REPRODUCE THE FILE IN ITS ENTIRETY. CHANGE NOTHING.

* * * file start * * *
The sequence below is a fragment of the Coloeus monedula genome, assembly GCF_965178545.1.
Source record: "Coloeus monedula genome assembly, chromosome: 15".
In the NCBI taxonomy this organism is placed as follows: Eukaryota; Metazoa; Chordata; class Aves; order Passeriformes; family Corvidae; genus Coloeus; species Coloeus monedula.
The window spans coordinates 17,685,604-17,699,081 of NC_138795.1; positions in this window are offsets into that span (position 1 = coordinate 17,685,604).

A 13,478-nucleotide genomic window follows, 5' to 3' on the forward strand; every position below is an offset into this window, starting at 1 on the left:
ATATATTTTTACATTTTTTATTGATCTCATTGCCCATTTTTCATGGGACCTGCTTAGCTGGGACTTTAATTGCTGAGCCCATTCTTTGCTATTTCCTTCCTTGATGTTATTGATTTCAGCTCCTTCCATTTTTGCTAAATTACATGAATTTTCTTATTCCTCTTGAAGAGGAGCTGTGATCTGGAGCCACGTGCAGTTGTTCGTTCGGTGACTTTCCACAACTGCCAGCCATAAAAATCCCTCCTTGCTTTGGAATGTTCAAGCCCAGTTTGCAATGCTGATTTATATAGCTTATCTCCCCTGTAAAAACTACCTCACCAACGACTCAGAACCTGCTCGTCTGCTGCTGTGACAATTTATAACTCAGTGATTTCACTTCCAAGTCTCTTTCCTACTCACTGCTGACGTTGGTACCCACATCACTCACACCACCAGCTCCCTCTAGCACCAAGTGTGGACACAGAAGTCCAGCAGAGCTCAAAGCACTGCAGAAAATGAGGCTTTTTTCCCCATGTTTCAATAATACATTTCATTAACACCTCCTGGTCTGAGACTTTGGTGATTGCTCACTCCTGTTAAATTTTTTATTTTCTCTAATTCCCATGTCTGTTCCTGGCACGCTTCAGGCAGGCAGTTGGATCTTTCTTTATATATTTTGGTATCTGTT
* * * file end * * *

The sequence below is a fragment of the Coloeus monedula genome, assembly GCF_965178545.1.
Source record: "Coloeus monedula genome assembly, chromosome: 15".
In the NCBI taxonomy this organism is placed as follows: Eukaryota; Metazoa; Chordata; class Aves; order Passeriformes; family Corvidae; genus Coloeus; species Coloeus monedula.
The window spans coordinates 17,685,604-17,699,081 of NC_138795.1; positions in this window are offsets into that span (position 1 = coordinate 17,685,604).

A 13,478-nucleotide genomic window follows, 5' to 3' on the forward strand; every position below is an offset into this window, starting at 1 on the left:
ATATATTTTTACATTTTTTATTGATCTCATTGCCCATTTTTCATGGGACCTGCTTAGCTGGGACTTTAATTGCTGAGCCCATTCTTTGCTATTTCCTTCCTTGATGTTATTGATTTCAGCTCCTTCCATTTTTGCTAAATTACATGAATTTTCTTATTCCTCTTGAAGAGGAGCTGTGATCTGGAGCCACGTGCAGTTGTTCGTTCGGTGACTTTCCACAACTGCCAGCCATAAAAATCCCTCCTTGCTTTGGAATGTTCAAGCCCAGTTTGCAATGCTGATTTATATAGCTTATCTCCCCTGTAAAAACTACCTCACCAACGACTCAGAACCTGCTCGTCTGCTGCTGTGACAATTTATAACTCAGTGATTTCACTTCCAAGTCTCTTTCCTACTCACTGCTGACGTTGGTACCCACATCACTCACACCACCAGCTCCCTCTAGCACCAAGTGTGGACACAGAAGTCCAGCAGAGCTCAAAGCACTGCAGAAAATGAGGCTTTTTTCCCCATGTTTCAATAATACATTTCATTAACACCTCCTGGTCTGAGACTTTGGTGATTGCTCACTCCTGTTAAATTTTTTATTTTCTCTAATTCCCATGTCTGTTCCTGGCACGCTTCAGGCAGGCAGTTGGATCTTTCTTTATATATTTTGGTATCTGTT